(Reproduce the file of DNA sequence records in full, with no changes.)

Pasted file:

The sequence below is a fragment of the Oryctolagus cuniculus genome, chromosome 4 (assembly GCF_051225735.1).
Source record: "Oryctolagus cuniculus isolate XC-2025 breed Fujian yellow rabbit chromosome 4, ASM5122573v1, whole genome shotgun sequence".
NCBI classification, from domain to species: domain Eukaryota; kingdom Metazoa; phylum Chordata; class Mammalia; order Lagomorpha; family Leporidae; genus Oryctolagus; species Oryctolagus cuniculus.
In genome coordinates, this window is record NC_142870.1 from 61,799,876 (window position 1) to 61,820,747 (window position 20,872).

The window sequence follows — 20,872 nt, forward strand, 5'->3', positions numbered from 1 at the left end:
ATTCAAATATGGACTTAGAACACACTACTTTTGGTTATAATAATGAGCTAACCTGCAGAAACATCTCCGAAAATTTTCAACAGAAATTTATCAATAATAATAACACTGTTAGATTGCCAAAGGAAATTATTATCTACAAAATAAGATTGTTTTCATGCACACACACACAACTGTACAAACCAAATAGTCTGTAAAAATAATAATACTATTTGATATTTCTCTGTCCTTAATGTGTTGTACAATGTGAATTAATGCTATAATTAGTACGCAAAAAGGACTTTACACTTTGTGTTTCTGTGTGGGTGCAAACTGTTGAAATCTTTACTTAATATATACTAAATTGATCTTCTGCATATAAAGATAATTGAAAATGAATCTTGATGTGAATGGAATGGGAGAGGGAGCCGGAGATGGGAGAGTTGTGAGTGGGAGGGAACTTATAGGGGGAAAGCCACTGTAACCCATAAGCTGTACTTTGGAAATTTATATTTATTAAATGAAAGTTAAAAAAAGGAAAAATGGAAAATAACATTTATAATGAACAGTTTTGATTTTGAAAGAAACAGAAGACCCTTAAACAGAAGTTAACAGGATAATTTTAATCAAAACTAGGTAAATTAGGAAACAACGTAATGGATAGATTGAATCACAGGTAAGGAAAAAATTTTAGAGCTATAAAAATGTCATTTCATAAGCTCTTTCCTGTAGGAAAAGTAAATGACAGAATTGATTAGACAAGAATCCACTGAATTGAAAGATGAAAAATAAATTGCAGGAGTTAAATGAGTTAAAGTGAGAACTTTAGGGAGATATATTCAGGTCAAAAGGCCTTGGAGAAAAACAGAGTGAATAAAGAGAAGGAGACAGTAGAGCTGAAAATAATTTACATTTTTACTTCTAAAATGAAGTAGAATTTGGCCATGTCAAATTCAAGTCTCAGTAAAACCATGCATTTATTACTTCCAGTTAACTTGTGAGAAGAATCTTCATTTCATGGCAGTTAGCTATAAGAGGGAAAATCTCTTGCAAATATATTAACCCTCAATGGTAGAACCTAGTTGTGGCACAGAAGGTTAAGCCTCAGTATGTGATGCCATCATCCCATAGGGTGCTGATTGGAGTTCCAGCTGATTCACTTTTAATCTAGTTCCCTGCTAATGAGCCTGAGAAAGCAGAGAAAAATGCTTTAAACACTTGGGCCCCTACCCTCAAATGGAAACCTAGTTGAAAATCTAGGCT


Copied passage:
The sequence below is a fragment of the Oryctolagus cuniculus genome, chromosome 4 (assembly GCF_051225735.1).
Source record: "Oryctolagus cuniculus isolate XC-2025 breed Fujian yellow rabbit chromosome 4, ASM5122573v1, whole genome shotgun sequence".
NCBI classification, from domain to species: domain Eukaryota; kingdom Metazoa; phylum Chordata; class Mammalia; order Lagomorpha; family Leporidae; genus Oryctolagus; species Oryctolagus cuniculus.
In genome coordinates, this window is record NC_142870.1 from 61,799,876 (window position 1) to 61,820,747 (window position 20,872).

The window sequence follows — 20,872 nt, forward strand, 5'->3', positions numbered from 1 at the left end:
ATTCAAATATGGACTTAGAACACACTACTTTTGGTTATAATAATGAGCTAACCTGCAGAAACATCTCCGAAAATTTTCAACAGAAATTTATCAATAATAATAACACTGTTAGATTGCCAAAGGAAATTATTATCTACAAAATAAGATTGTTTTCATGCACACACACACAACTGTACAAACCAAATAGTCTGTAAAAATAATAATACTATTTGATATTTCTCTGTCCTTAATGTGTTGTACAATGTGAATTAATGCTATAATTAGTACGCAAAAAGGACTTTACACTTTGTGTTTCTGTGTGGGTGCAAACTGTTGAAATCTTTACTTAATATATACTAAATTGATCTTCTGCATATAAAGATAATTGAAAATGAATCTTGATGTGAATGGAATGGGAGAGGGAGCCGGAGATGGGAGAGTTGTGAGTGGGAGGGAACTTATAGGGGGAAAGCCACTGTAACCCATAAGCTGTACTTTGGAAATTTATATTTATTAAATGAAAGTTAAAAAAAGGAAAAATGGAAAATAACATTTATAATGAACAGTTTTGATTTTGAAAGAAACAGAAGACCCTTAAACAGAAGTTAACAGGATAATTTTAATCAAAACTAGGTAAATTAGGAAACAACGTAATGGATAGATTGAATCACAGGTAAGGAAAAAATTTTAGAGCTATAAAAATGTCATTTCATAAGCTCTTTCCTGTAGGAAAAGTAAATGACAGAATTGATTAGACAAGAATCCACTGAATTGAAAGATGAAAAATAAATTGCAGGAGTTAAATGAGTTAAAGTGAGAACTTTAGGGAGATATATTCAGGTCAAAAGGCCTTGGAGAAAAACAGAGTGAATAAAGAGAAGGAGACAGTAGAGCTGAAAATAATTTACATTTTTACTTCTAAAATGAAGTAGAATTTGGCCATGTCAAATTCAAGTCTCAGTAAAACCATGCATTTATTACTTCCAGTTAACTTGTGAGAAGAATCTTCATTTCATGGCAGTTAGCTATAAGAGGGAAAATCTCTTGCAAATATATTAACCCTCAATGGTAGAACCTAGTTGTGGCACAGAAGGTTAAGCCTCAGTATGTGATGCCATCATCCCATAGGGTGCTGATTGGAGTTCCAGCTGATTCACTTTTAATCTAGTTCCCTGCTAATGAGCCTGAGAAAGCAGAGAAAAATGCTTTAAACACTTGGGCCCCTACCCTCAAATGGAAACCTAGTTGAAAATCTAGGCT